Very early detection and treatment of PAD is extremely important to keeping it from getting serious, and the test for PAD is generally an ankle-brachial index. The test consists of taking blood pressure readings in the arm and then the ankle. The 2 figures are compared: the ankle number needs to be the same or slightly greater than the one in the arm. A great score for the ankle-brachial index is 1 or 1.1 – at or below .95.
What is Peripheral Arterial Disease?
Peripheral arterial disease, known as PAD, is blocked arteries in the leg which warn of widespread cardiovascular disease and generally is a warning sign for a stroke or heart attack. The potential risks for PAD are the same as for cardiovascular disease: hypertension, diabetes, high cholesterol, cigarette smoking, being overweight and also family history. The more risk factors that you’ve got, the higher your risk will be. Individuals who are informed they have PAD are 2 to 4 times more prone to also develop coronary artery disease (CAD) and their heart attack risk increases to 20-60% higher.
The signs of PAD consist of leg muscle pain, fatigue, or a discomfort which could appear in the buttocks, thighs or leg muscles when you’re walking or when you’re exercising. In 50% of the recognized cases of the disease, however, there aren’t any symptoms which are documented or noticed at all, or it might be dismissed as leg strain, arthritis, or any other causes. The longer that PAD goes without treatment, however, the more severe it will become, ultimately leading to the need for amputation.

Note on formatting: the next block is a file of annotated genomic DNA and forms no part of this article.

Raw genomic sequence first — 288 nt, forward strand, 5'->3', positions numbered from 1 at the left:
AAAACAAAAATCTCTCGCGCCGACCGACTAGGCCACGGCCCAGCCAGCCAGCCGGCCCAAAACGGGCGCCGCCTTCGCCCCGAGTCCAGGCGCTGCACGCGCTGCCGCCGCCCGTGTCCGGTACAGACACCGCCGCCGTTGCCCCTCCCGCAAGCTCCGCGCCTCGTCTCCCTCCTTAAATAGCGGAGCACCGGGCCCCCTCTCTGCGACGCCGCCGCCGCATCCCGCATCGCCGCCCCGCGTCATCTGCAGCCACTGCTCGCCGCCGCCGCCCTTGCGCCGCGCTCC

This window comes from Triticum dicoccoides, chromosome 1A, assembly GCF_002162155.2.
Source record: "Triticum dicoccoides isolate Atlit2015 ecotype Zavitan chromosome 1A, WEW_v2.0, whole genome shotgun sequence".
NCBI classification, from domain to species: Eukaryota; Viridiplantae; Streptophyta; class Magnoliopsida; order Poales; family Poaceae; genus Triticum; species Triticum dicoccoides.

For early PAD, walking is regarded as the first and best line of treatment. If the peripheral arterial disease is progressed or the patient will not adhere to the walking order, the next step is going to be surgery, usually an angioplasty procedure of the leg. Angioplasty underneath the knee is not thought to be as effective or as durable a surgical treatment as that which is done over the knee. A bypass is yet another surgical option that could be considered if the symptoms are serious enough, or if there is danger of the leg being lost entirely. Generally, a blood thinner will be given, however, the surgeries and medications are just part of the treatment for the long term. Identifying and getting rid of as many of the risks as is possible is also a solution to PAD treatment.